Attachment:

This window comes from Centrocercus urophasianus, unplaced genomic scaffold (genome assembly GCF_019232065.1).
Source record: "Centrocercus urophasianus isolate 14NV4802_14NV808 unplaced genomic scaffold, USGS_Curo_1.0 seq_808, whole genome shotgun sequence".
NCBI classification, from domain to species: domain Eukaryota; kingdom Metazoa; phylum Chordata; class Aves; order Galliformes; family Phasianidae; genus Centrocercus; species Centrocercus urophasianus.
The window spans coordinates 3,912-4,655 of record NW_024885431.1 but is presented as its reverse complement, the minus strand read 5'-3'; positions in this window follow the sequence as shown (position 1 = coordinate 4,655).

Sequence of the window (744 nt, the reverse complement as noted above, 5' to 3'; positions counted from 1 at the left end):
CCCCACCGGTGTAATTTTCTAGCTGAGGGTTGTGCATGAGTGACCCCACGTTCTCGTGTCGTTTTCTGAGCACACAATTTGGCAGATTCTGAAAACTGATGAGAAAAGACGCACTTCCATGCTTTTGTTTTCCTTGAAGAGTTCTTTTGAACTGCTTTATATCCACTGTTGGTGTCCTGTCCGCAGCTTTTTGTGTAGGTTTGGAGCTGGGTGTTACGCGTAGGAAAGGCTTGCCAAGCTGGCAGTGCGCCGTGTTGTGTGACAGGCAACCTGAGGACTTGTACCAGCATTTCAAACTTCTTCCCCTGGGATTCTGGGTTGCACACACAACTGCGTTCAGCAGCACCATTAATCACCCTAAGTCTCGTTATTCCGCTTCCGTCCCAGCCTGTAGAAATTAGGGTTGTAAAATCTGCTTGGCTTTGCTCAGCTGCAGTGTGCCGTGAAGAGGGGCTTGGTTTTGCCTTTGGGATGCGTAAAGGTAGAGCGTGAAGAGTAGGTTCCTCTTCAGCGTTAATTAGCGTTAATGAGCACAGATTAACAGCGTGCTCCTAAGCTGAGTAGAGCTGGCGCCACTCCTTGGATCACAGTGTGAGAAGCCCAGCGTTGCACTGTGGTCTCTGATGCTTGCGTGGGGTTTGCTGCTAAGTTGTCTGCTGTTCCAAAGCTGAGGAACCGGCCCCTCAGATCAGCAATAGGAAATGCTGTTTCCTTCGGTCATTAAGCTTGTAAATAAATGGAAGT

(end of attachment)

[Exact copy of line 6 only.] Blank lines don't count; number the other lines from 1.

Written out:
CCCCACCGGTGTAATTTTCTAGCTGAGGGTTGTGCATGAGTGACCCCACGTTCTCGTGTCGTTTTCTGAGCACACAATTTGGCAGATTCTGAAAACTGATGAGAAAAGACGCACTTCCATGCTTTTGTTTTCCTTGAAGAGTTCTTTTGAACTGCTTTATATCCACTGTTGGTGTCCTGTCCGCAGCTTTTTGTGTAGGTTTGGAGCTGGGTGTTACGCGTAGGAAAGGCTTGCCAAGCTGGCAGTGCGCCGTGTTGTGTGACAGGCAACCTGAGGACTTGTACCAGCATTTCAAACTTCTTCCCCTGGGATTCTGGGTTGCACACACAACTGCGTTCAGCAGCACCATTAATCACCCTAAGTCTCGTTATTCCGCTTCCGTCCCAGCCTGTAGAAATTAGGGTTGTAAAATCTGCTTGGCTTTGCTCAGCTGCAGTGTGCCGTGAAGAGGGGCTTGGTTTTGCCTTTGGGATGCGTAAAGGTAGAGCGTGAAGAGTAGGTTCCTCTTCAGCGTTAATTAGCGTTAATGAGCACAGATTAACAGCGTGCTCCTAAGCTGAGTAGAGCTGGCGCCACTCCTTGGATCACAGTGTGAGAAGCCCAGCGTTGCACTGTGGTCTCTGATGCTTGCGTGGGGTTTGCTGCTAAGTTGTCTGCTGTTCCAAAGCTGAGGAACCGGCCCCTCAGATCAGCAATAGGAAATGCTGTTTCCTTCGGTCATTAAGCTTGTAAATAAATGGAAGT